Morals and Ethics

Sorry. Philsophical day.

I am vehemently against adult human beings following a moral system over an ethical one. The reason the 10 Athetistic Commandments bother me so much is that they outline yet another moral system, in place of an ethical one, with the very people you’d hope would reject morals. You could take them as a parody…but they don’t come across as a joke.

Most people accept “morals” and “ethics” as being the same thing. They’re not. I’m going to use biblical examples here, but that’s what I’m familiar with.

Morality is a system of right and wrong, in which one follows given rules. The result of following a given rule is reward; the result of not following a given rule is punishment. The 10 Commandments and the Old Testament outline a moral system. “Thou Shalt.” If someone doesn’t follow the instructions contained in the Old Testament, various punishments are outlined; also, the stories illustrate what happens when someone doesn’t do what God wants, and the result is never good.

Ethics is a system of good and bad (like Ray’s preschool–good choice, bad choice), in which one espouses principals. The result of following a principal is the same as the result of not following a principal–whatever happens, happens. The Golden Rule and the New Testament outline an ethical system. “Treat everyone as you want to be treated.” If someone doesn’t follow the instructions, Christ points out that they’ll never know God. Hell isn’t mentioned, and Heaven isn’t a place of reward–it’s just “knowing God.” They do throw in “life everlasting,” but I hope you see the point.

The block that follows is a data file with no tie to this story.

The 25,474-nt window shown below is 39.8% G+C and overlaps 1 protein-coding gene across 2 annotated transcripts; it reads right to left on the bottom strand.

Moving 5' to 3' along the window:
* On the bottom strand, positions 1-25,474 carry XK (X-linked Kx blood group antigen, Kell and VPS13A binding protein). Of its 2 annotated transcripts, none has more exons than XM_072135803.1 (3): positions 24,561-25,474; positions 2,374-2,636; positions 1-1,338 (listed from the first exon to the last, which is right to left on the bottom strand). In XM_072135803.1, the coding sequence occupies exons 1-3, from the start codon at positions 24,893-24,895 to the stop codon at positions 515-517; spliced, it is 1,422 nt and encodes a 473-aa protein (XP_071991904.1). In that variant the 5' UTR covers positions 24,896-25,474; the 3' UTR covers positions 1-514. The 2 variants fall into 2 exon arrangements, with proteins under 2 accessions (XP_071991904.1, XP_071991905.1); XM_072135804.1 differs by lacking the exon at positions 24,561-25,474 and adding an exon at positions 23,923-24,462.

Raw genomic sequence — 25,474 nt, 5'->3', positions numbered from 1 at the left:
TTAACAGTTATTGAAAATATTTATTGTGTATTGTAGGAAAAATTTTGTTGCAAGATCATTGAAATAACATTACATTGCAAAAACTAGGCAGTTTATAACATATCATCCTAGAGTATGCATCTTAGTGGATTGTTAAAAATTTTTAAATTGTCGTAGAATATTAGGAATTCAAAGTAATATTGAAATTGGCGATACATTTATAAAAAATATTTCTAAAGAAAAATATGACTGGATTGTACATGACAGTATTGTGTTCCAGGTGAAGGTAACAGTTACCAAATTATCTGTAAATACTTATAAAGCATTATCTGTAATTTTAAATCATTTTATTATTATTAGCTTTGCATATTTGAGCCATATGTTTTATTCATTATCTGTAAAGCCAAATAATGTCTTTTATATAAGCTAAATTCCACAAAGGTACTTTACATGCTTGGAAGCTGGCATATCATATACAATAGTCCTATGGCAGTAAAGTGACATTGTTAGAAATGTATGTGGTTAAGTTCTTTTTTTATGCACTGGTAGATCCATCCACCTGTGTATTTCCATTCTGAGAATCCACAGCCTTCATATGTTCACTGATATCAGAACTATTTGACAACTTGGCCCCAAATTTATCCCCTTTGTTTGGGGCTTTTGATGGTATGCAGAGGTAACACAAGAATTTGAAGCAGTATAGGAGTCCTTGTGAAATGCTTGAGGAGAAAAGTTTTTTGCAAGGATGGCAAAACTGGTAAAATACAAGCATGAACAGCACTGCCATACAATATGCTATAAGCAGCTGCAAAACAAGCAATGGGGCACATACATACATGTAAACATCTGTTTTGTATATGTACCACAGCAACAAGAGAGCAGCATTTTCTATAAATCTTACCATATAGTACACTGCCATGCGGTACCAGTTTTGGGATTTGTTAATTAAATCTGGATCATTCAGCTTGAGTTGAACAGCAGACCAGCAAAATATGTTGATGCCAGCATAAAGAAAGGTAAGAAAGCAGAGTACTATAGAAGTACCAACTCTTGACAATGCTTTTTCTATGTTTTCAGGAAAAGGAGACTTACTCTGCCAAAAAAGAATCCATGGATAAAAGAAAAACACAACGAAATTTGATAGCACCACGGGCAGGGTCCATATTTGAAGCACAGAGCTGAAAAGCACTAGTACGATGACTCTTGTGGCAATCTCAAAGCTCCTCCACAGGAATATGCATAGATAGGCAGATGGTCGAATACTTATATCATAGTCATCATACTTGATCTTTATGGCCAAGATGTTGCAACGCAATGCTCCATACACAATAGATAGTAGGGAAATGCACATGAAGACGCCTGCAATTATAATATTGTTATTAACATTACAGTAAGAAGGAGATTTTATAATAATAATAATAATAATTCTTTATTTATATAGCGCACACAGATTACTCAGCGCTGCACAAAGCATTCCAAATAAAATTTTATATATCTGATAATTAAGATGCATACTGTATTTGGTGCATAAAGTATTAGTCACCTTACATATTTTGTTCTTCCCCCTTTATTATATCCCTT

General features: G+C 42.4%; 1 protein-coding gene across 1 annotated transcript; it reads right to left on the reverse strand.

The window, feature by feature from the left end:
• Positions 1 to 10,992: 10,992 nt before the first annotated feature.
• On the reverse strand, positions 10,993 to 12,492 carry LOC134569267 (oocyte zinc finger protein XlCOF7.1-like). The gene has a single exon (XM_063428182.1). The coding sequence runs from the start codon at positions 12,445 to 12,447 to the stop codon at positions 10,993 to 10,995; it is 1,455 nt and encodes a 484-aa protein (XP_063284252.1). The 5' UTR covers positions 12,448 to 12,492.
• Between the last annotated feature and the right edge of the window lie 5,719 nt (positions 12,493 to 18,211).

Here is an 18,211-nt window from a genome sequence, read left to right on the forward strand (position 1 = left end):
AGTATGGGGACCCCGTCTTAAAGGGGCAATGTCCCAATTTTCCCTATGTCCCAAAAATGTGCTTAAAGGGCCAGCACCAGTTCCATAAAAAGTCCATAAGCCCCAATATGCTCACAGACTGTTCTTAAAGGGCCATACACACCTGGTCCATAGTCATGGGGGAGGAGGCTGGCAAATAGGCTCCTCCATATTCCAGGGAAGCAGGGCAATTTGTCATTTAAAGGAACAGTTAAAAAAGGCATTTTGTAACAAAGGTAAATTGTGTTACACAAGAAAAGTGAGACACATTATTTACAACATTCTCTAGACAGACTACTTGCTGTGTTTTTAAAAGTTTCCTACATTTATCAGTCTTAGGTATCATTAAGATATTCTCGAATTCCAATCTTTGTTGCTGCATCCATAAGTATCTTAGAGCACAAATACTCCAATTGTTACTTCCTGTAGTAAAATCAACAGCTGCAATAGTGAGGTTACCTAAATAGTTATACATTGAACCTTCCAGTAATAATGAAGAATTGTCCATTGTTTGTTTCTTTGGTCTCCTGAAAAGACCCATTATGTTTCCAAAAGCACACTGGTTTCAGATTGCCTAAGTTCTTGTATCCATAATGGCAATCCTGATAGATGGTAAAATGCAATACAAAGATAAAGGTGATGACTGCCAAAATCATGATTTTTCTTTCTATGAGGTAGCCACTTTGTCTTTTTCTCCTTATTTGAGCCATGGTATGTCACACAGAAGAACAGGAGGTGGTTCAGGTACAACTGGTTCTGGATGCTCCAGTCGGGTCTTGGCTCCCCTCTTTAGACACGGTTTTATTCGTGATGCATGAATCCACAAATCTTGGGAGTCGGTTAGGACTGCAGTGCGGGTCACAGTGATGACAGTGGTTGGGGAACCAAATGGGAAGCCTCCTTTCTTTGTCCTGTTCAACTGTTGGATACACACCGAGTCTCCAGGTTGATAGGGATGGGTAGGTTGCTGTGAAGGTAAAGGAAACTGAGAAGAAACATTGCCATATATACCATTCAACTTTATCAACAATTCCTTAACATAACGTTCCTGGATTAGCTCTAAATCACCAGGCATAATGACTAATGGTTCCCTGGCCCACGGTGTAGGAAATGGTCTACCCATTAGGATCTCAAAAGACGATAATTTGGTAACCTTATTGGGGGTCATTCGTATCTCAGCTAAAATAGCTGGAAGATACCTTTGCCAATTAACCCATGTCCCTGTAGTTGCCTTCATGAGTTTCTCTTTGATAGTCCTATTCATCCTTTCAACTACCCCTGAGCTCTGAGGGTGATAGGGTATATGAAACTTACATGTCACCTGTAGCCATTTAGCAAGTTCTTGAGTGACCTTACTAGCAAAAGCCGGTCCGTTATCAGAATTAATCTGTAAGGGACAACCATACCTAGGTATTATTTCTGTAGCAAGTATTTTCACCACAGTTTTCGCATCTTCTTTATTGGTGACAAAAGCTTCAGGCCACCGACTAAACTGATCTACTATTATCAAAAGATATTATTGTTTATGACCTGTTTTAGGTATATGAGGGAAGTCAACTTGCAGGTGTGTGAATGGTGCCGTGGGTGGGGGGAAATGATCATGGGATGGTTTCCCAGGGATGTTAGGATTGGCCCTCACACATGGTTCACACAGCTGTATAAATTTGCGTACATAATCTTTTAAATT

The difference between the two systems is that with Morality, one’s responsibility is limited to following rules. Whether or not the rules accomplish what needs to be accomplished is not under question, and, in fact, must never come under question. With Ethics, one is responsible for the consequences of one’s actions, regardless of intent or even the supposed worthiness of the principal you follow. Suppose you come across someone who does not want to be treated the way you would want to be treated: you still have to live with the consequences. Maybe next time, you’ll ask first.

This is not to say people who follow the 10 Commandments (either in the Book religions or the Atheistic version) do not take responsibility for their actions or that people who practice the Golden Rule always do; only that the systems themselves push for certain types of behavior and contain different assumptions. Morality assumes you follow instructions; Ethics assumes you’re guided by a principal. Children follow instructions; adults should learn to make up their own minds and accept the consequences of their actions, all the way through. Mistakes will be made. “We are all sinners.” This is something you live with–unless you truly follow a moral system, in which case you find a way to punish yourself or make yourself outcast from your group (or find a Judas goat).

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3 Comments

  1. ***Dave Hill

    Hmmm. An interesting way of looking at it. I don’t necessary quibble with any of your points, just (maybe) your definitions.

    To me, a moral code outlines how to get along with universal principles (personified or not) of good and bad. How to get along with God, essentially. They posit some sort of objective good and evil.